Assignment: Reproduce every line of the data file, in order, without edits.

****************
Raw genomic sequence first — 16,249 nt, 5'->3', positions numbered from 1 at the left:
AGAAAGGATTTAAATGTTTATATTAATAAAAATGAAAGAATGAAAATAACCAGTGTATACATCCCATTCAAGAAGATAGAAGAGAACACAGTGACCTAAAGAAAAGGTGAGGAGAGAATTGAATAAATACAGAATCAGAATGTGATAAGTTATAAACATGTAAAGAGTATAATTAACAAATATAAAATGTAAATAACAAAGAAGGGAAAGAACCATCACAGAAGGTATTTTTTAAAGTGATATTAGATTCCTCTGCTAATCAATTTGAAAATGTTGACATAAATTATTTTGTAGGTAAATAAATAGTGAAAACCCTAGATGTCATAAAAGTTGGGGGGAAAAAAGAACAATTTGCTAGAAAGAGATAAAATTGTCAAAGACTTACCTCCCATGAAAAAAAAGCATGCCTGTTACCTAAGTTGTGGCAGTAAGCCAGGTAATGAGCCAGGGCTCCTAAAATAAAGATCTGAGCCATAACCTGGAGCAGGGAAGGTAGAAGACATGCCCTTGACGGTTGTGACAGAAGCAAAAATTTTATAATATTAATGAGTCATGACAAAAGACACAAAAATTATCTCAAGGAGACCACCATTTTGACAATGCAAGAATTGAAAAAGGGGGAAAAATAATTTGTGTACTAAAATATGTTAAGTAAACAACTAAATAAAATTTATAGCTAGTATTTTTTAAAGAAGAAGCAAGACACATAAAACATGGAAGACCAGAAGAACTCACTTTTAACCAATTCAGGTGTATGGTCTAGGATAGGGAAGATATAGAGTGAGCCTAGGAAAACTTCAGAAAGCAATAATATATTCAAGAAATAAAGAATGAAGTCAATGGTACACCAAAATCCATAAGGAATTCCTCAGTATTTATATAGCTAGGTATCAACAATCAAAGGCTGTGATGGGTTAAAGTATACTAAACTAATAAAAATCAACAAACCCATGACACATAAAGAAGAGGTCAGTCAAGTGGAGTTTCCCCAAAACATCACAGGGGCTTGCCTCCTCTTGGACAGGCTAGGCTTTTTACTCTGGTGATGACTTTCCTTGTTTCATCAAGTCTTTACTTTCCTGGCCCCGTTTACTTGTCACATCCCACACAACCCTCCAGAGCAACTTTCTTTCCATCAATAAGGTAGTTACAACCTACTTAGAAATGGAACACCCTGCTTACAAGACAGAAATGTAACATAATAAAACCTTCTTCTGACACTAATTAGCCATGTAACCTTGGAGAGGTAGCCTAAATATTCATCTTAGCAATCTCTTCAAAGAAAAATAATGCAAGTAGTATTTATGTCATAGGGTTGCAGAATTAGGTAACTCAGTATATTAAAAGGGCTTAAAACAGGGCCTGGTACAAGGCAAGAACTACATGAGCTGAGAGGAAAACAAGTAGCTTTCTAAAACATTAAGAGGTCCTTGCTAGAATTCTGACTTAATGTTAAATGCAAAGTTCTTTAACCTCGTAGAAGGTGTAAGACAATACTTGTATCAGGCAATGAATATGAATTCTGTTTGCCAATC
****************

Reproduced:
Raw genomic sequence first — 16,249 nt, 5'->3', positions numbered from 1 at the left:
AGAAAGGATTTAAATGTTTATATTAATAAAAATGAAAGAATGAAAATAACCAGTGTATACATCCCATTCAAGAAGATAGAAGAGAACACAGTGACCTAAAGAAAAGGTGAGGAGAGAATTGAATAAATACAGAATCAGAATGTGATAAGTTATAAACATGTAAAGAGTATAATTAACAAATATAAAATGTAAATAACAAAGAAGGGAAAGAACCATCACAGAAGGTATTTTTTAAAGTGATATTAGATTCCTCTGCTAATCAATTTGAAAATGTTGACATAAATTATTTTGTAGGTAAATAAATAGTGAAAACCCTAGATGTCATAAAAGTTGGGGGGAAAAAAGAACAATTTGCTAGAAAGAGATAAAATTGTCAAAGACTTACCTCCCATGAAAAAAAAGCATGCCTGTTACCTAAGTTGTGGCAGTAAGCCAGGTAATGAGCCAGGGCTCCTAAAATAAAGATCTGAGCCATAACCTGGAGCAGGGAAGGTAGAAGACATGCCCTTGACGGTTGTGACAGAAGCAAAAATTTTATAATATTAATGAGTCATGACAAAAGACACAAAAATTATCTCAAGGAGACCACCATTTTGACAATGCAAGAATTGAAAAAGGGGGAAAAATAATTTGTGTACTAAAATATGTTAAGTAAACAACTAAATAAAATTTATAGCTAGTATTTTTTAAAGAAGAAGCAAGACACATAAAACATGGAAGACCAGAAGAACTCACTTTTAACCAATTCAGGTGTATGGTCTAGGATAGGGAAGATATAGAGTGAGCCTAGGAAAACTTCAGAAAGCAATAATATATTCAAGAAATAAAGAATGAAGTCAATGGTACACCAAAATCCATAAGGAATTCCTCAGTATTTATATAGCTAGGTATCAACAATCAAAGGCTGTGATGGGTTAAAGTATACTAAACTAATAAAAATCAACAAACCCATGACACATAAAGAAGAGGTCAGTCAAGTGGAGTTTCCCCAAAACATCACAGGGGCTTGCCTCCTCTTGGACAGGCTAGGCTTTTTACTCTGGTGATGACTTTCCTTGTTTCATCAAGTCTTTACTTTCCTGGCCCCGTTTACTTGTCACATCCCACACAACCCTCCAGAGCAACTTTCTTTCCATCAATAAGGTAGTTACAACCTACTTAGAAATGGAACACCCTGCTTACAAGACAGAAATGTAACATAATAAAACCTTCTTCTGACACTAATTAGCCATGTAACCTTGGAGAGGTAGCCTAAATATTCATCTTAGCAATCTCTTCAAAGAAAAATAATGCAAGTAGTATTTATGTCATAGGGTTGCAGAATTAGGTAACTCAGTATATTAAAAGGGCTTAAAACAGGGCCTGGTACAAGGCAAGAACTACATGAGCTGAGAGGAAAACAAGTAGCTTTCTAAAACATTAAGAGGTCCTTGCTAGAATTCTGACTTAATGTTAAATGCAAAGTTCTTTAACCTCGTAGAAGGTGTAAGACAATACTTGTATCAGGCAATGAATATGAATTCTGTTTGCCAATC